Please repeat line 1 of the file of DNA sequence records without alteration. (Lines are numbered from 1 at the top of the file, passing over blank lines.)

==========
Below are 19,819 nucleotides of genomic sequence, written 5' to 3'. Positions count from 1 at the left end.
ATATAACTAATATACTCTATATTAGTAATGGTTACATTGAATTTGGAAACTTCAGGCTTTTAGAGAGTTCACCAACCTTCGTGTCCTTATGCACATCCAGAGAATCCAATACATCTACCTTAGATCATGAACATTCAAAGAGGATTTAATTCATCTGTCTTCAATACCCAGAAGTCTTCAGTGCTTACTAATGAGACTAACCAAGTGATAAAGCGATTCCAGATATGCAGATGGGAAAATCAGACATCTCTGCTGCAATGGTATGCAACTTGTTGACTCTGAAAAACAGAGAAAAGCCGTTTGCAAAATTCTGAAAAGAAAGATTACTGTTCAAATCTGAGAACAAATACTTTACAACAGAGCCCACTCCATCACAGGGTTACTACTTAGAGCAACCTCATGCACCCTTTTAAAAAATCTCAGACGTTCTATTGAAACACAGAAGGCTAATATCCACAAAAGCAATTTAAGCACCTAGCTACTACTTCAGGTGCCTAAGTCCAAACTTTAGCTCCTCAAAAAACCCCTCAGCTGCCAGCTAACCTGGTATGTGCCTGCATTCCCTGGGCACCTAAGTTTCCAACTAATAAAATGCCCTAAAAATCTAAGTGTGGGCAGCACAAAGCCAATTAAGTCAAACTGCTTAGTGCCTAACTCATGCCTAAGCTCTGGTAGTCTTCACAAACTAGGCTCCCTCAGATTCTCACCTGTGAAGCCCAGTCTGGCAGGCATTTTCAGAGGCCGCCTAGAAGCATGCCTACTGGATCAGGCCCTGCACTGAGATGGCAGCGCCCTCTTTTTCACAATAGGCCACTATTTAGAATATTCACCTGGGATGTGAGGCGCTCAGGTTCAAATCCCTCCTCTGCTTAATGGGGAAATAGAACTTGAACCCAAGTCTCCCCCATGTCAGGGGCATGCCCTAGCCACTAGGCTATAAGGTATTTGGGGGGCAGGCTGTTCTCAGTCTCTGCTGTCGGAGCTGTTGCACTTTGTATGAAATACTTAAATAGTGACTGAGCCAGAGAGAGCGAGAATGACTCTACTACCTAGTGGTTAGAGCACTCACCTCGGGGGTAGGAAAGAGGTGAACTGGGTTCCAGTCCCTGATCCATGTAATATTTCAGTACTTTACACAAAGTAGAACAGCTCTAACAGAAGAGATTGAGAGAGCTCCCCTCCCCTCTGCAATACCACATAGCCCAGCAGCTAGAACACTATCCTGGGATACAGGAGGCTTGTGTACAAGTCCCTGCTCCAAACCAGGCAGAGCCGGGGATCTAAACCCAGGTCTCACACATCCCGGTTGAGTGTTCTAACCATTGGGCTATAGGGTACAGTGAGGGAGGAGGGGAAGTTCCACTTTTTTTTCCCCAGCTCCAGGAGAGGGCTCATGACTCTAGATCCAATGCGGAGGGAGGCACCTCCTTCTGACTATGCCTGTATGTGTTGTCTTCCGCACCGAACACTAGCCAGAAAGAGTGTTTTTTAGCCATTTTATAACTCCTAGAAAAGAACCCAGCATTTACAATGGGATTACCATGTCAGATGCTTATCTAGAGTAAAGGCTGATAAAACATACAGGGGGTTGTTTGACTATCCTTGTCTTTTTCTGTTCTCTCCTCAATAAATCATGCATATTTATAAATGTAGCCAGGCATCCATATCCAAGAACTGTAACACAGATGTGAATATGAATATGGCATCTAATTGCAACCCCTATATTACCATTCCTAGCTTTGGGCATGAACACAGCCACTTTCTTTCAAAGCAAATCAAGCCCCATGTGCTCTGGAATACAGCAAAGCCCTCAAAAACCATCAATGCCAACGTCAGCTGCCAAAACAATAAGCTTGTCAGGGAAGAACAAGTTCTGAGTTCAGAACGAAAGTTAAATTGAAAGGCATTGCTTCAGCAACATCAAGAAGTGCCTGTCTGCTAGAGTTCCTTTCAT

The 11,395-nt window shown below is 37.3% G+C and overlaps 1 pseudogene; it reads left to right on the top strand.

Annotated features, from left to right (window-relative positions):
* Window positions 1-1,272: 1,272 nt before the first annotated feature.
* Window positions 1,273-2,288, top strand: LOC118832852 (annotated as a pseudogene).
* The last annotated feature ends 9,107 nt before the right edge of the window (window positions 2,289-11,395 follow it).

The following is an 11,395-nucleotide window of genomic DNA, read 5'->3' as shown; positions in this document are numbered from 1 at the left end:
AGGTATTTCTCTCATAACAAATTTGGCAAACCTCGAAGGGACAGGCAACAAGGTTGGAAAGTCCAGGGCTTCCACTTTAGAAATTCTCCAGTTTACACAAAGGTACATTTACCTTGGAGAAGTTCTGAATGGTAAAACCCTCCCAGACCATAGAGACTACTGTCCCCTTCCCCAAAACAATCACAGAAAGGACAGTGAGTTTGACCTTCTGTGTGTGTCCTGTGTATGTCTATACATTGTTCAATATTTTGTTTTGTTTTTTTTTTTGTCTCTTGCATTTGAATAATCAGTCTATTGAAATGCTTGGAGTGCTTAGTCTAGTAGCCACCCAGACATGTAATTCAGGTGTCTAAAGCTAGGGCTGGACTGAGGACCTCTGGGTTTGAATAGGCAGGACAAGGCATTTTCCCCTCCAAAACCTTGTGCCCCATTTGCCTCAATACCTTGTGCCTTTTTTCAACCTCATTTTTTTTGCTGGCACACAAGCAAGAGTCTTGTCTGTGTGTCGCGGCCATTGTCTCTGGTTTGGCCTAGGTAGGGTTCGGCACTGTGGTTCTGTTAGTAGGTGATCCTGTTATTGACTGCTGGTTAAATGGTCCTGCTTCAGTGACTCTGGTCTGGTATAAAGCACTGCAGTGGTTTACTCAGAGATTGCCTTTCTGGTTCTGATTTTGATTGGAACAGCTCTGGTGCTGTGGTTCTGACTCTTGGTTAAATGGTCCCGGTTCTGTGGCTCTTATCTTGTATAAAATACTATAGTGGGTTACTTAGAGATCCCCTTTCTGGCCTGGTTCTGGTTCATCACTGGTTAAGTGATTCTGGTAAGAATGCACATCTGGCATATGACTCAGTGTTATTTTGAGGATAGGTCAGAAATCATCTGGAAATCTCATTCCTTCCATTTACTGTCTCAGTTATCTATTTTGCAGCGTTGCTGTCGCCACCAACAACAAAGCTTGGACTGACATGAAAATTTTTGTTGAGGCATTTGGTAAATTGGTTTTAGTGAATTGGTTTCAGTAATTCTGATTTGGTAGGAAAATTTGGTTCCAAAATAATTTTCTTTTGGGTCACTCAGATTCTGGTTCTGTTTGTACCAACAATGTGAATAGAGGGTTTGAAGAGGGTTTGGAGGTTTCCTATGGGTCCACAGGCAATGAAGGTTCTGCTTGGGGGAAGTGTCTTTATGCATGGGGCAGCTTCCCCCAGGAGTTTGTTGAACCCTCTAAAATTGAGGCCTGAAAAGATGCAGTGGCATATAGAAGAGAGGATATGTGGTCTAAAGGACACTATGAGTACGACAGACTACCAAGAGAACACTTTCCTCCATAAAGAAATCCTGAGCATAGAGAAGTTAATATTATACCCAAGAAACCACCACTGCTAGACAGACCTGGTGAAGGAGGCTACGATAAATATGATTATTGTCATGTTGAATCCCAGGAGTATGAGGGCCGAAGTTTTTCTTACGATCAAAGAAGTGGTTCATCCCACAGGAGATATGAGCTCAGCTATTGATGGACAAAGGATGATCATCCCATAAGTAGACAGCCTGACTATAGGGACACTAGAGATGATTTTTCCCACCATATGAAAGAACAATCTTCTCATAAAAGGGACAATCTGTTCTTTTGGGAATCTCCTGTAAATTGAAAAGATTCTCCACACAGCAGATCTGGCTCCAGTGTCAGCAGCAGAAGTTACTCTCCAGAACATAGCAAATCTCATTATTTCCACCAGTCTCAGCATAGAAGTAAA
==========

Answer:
Below are 19,819 nucleotides of genomic sequence, written 5' to 3'. Positions count from 1 at the left end.